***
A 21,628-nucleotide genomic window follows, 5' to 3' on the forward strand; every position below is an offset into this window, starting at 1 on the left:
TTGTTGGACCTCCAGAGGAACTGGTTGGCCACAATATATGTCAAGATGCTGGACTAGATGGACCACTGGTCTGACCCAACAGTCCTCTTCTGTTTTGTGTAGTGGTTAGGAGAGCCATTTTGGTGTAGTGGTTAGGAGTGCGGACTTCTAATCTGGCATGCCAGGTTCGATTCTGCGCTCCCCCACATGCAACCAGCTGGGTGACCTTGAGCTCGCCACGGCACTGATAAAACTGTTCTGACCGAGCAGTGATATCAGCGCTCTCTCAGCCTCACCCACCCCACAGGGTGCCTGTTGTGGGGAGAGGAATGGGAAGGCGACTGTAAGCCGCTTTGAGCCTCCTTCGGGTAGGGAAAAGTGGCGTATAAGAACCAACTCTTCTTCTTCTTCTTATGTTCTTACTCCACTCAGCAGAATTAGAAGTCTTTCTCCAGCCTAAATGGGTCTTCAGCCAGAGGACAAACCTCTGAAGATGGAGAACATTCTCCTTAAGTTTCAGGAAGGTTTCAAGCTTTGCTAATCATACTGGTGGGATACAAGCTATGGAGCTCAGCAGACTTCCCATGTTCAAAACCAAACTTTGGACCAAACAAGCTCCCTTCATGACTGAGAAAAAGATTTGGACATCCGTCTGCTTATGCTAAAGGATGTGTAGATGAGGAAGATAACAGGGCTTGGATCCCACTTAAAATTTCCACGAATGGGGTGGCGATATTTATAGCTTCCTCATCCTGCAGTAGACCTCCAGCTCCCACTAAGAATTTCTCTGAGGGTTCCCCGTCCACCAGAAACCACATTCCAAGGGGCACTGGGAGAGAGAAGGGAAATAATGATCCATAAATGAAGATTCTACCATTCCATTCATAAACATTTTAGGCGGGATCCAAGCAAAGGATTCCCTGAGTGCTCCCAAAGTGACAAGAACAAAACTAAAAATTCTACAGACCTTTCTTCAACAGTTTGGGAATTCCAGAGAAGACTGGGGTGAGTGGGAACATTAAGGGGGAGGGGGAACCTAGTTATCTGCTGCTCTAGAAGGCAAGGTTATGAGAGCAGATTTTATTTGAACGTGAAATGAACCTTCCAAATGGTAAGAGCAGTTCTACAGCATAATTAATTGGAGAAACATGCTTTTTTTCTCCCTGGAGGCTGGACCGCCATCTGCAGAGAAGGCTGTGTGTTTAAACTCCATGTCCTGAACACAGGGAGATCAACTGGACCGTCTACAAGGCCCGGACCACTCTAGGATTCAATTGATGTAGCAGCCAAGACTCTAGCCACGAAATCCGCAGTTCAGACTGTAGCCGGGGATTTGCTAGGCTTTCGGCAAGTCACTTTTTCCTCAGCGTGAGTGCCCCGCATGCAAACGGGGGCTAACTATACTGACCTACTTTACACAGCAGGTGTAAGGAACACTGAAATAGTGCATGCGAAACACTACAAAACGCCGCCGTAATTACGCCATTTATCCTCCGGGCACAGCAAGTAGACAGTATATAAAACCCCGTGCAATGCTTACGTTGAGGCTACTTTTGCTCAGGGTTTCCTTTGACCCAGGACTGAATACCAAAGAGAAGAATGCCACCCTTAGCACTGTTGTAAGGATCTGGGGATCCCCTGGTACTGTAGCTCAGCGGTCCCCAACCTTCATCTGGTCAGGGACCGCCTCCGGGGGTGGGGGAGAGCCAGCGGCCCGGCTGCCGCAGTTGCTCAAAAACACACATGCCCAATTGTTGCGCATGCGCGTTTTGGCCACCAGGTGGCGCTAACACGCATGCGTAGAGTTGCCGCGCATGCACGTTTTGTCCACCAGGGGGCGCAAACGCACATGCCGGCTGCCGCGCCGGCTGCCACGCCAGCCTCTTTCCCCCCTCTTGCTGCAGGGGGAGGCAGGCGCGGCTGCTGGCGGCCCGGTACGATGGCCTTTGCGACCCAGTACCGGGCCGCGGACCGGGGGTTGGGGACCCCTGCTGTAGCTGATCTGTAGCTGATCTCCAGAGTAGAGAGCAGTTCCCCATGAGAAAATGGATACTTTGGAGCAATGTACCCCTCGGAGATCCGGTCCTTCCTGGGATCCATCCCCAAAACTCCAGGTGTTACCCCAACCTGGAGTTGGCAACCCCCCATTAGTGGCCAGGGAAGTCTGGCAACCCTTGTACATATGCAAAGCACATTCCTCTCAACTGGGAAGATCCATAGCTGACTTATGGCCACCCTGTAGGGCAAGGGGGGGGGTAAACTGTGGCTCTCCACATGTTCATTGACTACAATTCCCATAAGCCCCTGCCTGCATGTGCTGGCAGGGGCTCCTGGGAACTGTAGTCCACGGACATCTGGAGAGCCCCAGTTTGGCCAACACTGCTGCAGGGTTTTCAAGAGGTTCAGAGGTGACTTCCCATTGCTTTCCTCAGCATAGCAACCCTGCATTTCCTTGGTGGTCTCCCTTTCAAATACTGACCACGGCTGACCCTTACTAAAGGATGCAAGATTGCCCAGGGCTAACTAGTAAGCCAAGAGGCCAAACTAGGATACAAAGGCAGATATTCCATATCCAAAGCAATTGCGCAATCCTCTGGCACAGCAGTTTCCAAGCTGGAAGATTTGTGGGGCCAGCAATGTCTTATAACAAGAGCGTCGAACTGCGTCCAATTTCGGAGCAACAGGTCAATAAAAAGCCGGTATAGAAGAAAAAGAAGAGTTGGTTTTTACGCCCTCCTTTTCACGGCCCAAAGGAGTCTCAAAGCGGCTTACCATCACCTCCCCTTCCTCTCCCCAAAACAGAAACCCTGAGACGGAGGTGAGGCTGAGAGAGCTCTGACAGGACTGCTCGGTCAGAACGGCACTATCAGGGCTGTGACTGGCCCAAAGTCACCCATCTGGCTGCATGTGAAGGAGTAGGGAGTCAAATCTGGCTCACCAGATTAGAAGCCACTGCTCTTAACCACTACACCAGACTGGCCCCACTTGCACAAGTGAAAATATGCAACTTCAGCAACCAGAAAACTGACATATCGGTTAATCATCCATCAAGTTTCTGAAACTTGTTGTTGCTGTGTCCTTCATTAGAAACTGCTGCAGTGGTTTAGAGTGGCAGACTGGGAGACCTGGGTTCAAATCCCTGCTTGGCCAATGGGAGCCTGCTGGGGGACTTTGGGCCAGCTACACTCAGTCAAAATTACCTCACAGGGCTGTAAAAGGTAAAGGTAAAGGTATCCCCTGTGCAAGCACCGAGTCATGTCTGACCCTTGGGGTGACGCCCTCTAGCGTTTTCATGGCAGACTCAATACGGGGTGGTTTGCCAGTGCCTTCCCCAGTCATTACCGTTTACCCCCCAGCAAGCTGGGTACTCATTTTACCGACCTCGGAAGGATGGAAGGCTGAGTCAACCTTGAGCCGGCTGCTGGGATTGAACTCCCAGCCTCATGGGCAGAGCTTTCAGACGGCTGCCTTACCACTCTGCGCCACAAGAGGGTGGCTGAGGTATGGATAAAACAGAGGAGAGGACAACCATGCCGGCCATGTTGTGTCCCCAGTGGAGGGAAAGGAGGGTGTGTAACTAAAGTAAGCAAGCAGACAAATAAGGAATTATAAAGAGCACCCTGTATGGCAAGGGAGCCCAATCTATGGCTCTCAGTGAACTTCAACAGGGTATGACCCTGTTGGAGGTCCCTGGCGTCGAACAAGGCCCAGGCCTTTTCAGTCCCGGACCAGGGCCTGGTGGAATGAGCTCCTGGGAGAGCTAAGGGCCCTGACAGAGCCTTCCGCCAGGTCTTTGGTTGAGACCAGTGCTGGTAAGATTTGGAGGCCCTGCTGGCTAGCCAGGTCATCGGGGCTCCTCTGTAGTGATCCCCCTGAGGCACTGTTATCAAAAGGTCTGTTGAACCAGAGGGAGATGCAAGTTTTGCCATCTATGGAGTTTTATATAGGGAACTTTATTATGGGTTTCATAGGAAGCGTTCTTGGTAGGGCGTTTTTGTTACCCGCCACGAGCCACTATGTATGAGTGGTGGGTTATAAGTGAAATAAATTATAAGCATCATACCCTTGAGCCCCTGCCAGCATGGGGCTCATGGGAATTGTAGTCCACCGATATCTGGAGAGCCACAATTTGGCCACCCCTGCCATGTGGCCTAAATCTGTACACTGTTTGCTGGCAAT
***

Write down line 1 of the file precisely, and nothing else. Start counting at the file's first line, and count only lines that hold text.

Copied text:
A 21,628-nucleotide genomic window follows, 5' to 3' on the forward strand; every position below is an offset into this window, starting at 1 on the left: